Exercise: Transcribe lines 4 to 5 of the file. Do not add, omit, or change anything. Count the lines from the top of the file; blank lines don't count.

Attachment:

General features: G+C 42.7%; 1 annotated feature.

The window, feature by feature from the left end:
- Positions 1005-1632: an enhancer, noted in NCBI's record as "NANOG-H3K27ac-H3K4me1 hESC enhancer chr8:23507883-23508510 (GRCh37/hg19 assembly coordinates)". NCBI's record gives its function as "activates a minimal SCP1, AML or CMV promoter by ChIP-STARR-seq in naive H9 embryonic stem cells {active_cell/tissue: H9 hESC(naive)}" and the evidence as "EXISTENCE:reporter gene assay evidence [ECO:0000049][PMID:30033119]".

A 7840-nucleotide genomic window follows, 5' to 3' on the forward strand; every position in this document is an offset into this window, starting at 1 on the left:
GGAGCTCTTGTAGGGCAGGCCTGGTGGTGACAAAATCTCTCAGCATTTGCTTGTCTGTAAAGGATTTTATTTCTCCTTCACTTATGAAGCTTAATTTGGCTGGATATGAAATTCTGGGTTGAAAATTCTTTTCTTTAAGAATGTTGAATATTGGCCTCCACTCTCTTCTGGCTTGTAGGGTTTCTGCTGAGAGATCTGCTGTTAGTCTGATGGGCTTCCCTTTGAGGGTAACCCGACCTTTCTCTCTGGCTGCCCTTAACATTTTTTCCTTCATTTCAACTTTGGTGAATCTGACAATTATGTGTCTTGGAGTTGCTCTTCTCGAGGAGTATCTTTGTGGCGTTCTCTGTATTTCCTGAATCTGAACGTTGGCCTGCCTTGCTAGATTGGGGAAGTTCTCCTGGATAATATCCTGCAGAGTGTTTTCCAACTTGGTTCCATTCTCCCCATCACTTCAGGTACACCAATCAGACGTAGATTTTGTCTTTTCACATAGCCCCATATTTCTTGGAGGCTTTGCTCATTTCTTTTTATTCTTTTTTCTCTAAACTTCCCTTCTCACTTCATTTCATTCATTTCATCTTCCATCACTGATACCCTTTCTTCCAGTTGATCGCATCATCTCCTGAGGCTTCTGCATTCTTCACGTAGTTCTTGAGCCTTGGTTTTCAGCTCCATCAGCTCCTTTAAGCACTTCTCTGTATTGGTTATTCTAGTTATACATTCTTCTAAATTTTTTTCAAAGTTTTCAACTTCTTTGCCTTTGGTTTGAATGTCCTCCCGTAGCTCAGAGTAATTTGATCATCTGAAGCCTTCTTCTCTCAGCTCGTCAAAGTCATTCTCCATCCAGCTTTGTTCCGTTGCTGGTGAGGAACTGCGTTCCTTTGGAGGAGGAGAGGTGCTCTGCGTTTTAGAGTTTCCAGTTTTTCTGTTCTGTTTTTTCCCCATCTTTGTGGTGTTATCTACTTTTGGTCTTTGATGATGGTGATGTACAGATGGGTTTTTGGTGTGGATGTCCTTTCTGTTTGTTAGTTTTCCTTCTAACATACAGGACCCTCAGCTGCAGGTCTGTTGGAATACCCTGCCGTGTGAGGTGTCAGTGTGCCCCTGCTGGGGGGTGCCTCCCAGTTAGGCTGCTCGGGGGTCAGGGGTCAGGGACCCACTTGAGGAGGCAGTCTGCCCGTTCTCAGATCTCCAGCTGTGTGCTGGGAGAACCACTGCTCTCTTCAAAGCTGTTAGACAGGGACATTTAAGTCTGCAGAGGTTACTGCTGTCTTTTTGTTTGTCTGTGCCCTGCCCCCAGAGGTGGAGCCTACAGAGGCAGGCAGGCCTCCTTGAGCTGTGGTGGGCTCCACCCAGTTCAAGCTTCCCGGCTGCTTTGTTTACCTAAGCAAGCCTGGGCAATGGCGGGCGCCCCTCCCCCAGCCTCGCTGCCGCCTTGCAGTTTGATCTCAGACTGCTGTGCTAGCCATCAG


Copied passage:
A 7840-nucleotide genomic window follows, 5' to 3' on the forward strand; every position in this document is an offset into this window, starting at 1 on the left:
GGAGCTCTTGTAGGGCAGGCCTGGTGGTGACAAAATCTCTCAGCATTTGCTTGTCTGTAAAGGATTTTATTTCTCCTTCACTTATGAAGCTTAATTTGGCTGGATATGAAATTCTGGGTTGAAAATTCTTTTCTTTAAGAATGTTGAATATTGGCCTCCACTCTCTTCTGGCTTGTAGGGTTTCTGCTGAGAGATCTGCTGTTAGTCTGATGGGCTTCCCTTTGAGGGTAACCCGACCTTTCTCTCTGGCTGCCCTTAACATTTTTTCCTTCATTTCAACTTTGGTGAATCTGACAATTATGTGTCTTGGAGTTGCTCTTCTCGAGGAGTATCTTTGTGGCGTTCTCTGTATTTCCTGAATCTGAACGTTGGCCTGCCTTGCTAGATTGGGGAAGTTCTCCTGGATAATATCCTGCAGAGTGTTTTCCAACTTGGTTCCATTCTCCCCATCACTTCAGGTACACCAATCAGACGTAGATTTTGTCTTTTCACATAGCCCCATATTTCTTGGAGGCTTTGCTCATTTCTTTTTATTCTTTTTTCTCTAAACTTCCCTTCTCACTTCATTTCATTCATTTCATCTTCCATCACTGATACCCTTTCTTCCAGTTGATCGCATCATCTCCTGAGGCTTCTGCATTCTTCACGTAGTTCTTGAGCCTTGGTTTTCAGCTCCATCAGCTCCTTTAAGCACTTCTCTGTATTGGTTATTCTAGTTATACATTCTTCTAAATTTTTTTCAAAGTTTTCAACTTCTTTGCCTTTGGTTTGAATGTCCTCCCGTAGCTCAGAGTAATTTGATCATCTGAAGCCTTCTTCTCTCAGCTCGTCAAAGTCATTCTCCATCCAGCTTTGTTCCGTTGCTGGTGAGGAACTGCGTTCCTTTGGAGGAGGAGAGGTGCTCTGCGTTTTAGAGTTTCCAGTTTTTCTGTTCTGTTTTTTCCCCATCTTTGTGGTGTTATCTACTTTTGGTCTTTGATGATGGTGATGTACAGATGGGTTTTTGGTGTGGATGTCCTTTCTGTTTGTTAGTTTTCCTTCTAACATACAGGACCCTCAGCTGCAGGTCTGTTGGAATACCCTGCCGTGTGAGGTGTCAGTGTGCCCCTGCTGGGGGGTGCCTCCCAGTTAGGCTGCTCGGGGGTCAGGGGTCAGGGACCCACTTGAGGAGGCAGTCTGCCCGTTCTCAGATCTCCAGCTGTGTGCTGGGAGAACCACTGCTCTCTTCAAAGCTGTTAGACAGGGACATTTAAGTCTGCAGAGGTTACTGCTGTCTTTTTGTTTGTCTGTGCCCTGCCCCCAGAGGTGGAGCCTACAGAGGCAGGCAGGCCTCCTTGAGCTGTGGTGGGCTCCACCCAGTTCAAGCTTCCCGGCTGCTTTGTTTACCTAAGCAAGCCTGGGCAATGGCGGGCGCCCCTCCCCCAGCCTCGCTGCCGCCTTGCAGTTTGATCTCAGACTGCTGTGCTAGCCATCAG